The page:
Weather is a huge concern if you are taking your dog along. Hike early in the cool part of the day. Give your dog plenty of time to rest throughout the hike. They are subject to hyperthermia and dehydration just like we are. Know your route and know if fresh water streams will be available along the way. Pack plenty of water for yourself and your dog and stow away a light weight collapsible bowl in your pack. Maggie and Piper drink from our camelbacks. With your pack on your back, pressing on the bite valve causes a stream of water to come out which you can direct straight into your dog's mouth. You can also pack some little 8 oz or 16 oz plastic bottles in their doggie packs for them to carry or throw some extra ones in your pack. As someone said in an earlier post and I know this to be true of our own, dogs will go and go as long as you are moving and if you don't take into consideration their water (and energy) needs, you will find yourself with an overheated and dehydrated dog that will collapse. Then you have a real emergency on your hands. Additionally, a wet dog especially in conditions of a fourteener windstorm, sudden temperature drop and rain/snow can suffer from hypothermia just like you can. Please take all these things into consideration prior to subjecting your dog to a situation that you are unprepared for!

In our packs, we carry basic first aid supplies in case we injure ourselves. The responsible and caring thing to do when hiking with your dog is to be adequately prepared to treat his/her injuries as well. At the very minimum, have bandage material available to cover and pad any wounds. Next time you see your vet, ask if you can buy some Vetwrap, Brown Gauze, 3" x 3" white absorbant gauze, 1" or 2" water proof white tape and maybe some Conform bandage or perhaps you could google these items and buy them yourselves on line. Human grade tape just won't cut it. You need stuff that will work under wet field conditions. The important thing to remember if using Vetwrap is not to apply too tightly or you will constrict the tissues. Because I am a veterinarian, I always have on hand pain medications, antibiotics and diuretics in case there is a heart failure situation. I know the lay person will not have access to these medications.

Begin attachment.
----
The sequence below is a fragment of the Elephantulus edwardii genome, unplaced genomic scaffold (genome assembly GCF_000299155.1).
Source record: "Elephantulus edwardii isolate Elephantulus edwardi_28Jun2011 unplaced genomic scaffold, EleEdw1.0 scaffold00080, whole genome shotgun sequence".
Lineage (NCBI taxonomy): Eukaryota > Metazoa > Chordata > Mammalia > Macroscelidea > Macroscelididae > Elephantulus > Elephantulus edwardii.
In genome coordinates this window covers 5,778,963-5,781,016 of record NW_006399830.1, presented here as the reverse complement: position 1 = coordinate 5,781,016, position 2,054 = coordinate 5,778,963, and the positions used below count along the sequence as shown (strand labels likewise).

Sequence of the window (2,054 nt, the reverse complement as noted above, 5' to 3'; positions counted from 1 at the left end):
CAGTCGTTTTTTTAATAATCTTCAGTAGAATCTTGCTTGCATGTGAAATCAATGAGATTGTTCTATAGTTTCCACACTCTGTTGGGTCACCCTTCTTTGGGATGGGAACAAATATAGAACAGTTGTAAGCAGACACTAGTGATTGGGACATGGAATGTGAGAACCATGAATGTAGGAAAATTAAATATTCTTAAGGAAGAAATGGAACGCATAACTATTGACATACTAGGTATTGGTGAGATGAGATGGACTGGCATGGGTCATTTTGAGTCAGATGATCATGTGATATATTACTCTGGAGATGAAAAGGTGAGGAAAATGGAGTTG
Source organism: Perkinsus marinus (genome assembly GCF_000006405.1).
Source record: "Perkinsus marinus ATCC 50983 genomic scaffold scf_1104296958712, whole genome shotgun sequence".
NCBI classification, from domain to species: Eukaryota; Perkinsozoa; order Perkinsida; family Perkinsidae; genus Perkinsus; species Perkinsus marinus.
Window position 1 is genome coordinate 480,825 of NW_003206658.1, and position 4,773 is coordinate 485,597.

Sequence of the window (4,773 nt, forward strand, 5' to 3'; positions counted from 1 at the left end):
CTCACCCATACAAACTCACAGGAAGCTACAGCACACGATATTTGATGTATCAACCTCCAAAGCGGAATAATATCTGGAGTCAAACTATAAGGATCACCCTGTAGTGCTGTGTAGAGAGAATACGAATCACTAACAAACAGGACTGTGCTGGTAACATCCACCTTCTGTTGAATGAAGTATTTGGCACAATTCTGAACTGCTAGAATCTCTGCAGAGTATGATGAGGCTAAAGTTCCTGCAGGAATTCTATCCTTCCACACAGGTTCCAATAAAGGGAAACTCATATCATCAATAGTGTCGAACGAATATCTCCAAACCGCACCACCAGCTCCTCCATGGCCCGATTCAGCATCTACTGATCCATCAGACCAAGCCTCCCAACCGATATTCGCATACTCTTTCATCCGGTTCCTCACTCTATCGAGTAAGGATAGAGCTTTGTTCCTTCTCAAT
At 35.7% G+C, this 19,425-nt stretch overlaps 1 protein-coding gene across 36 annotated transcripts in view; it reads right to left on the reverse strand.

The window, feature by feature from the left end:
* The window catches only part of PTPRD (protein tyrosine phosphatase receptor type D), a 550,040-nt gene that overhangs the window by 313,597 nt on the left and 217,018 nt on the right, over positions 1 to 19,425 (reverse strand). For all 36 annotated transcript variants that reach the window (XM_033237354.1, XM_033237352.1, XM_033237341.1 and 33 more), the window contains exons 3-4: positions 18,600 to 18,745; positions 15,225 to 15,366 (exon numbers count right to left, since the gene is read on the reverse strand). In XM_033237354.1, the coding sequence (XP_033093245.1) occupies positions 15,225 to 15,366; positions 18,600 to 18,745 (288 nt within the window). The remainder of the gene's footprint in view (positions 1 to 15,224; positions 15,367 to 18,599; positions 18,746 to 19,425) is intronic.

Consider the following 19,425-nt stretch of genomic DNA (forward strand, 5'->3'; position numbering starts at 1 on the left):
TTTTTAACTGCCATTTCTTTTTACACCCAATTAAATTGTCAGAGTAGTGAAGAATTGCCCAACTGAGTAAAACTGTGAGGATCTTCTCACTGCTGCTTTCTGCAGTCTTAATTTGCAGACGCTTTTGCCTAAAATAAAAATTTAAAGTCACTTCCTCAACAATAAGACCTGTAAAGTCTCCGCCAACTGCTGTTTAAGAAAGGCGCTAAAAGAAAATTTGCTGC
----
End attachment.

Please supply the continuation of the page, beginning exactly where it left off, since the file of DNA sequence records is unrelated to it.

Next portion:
Should the need for a dog rescue occur in the future, by all means contact me and I will do what I can including travel to CO if possible. Obviously being out of state presents some drawbacks. I do believe there are other vets on this site who can add to what I have said and help to make hiking with your dog an enjoyable as well as safe experience for all. I will keep tabs on this sight in case anyone has questions, needs clarification or has other suggestions. This is a wonderful sight which I personally value greatly. Thanks Bill for making this possible!
Last edited by NMmobileK9CatDrG on Sun Aug 19, 2012 5:12 pm, edited 1 time in total.

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Re: Hiking with your dog from a veterinarian's perspective

Postby sandy » Sun Aug 19, 2012 5:00 pm

Ugh...It's Missy. NOT Lucky.
Last edited by sandy on Sun Aug 19, 2012 7:05 pm, edited 1 time in total.

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Re: Hiking with your dog from a veterinarian's perspective

Postby NMmobileK9CatDrG » Sun Aug 19, 2012 5:11 pm

Yes...Missy...I used the name that the rescuers affectionately gave her at the time (Lucky). Thanks for the clarification Sandy but it was sooooo Lucky that they found and rescued her!

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Re: Hiking with your dog from a veterinarian's perspective

Postby tharlow » Sun Aug 19, 2012 5:15 pm

Wow, that whole post and your only comment is to chastise the poster for the mistake with the name, really? To the OP, thanks for the insightful and helpful post, hopefully it will help the dog lovers to take better care of their friends and be better stewards of the fragile environment.

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Re: Hiking with your dog from a veterinarian's perspective

Postby sunny1 » Sun Aug 19, 2012 7:59 pm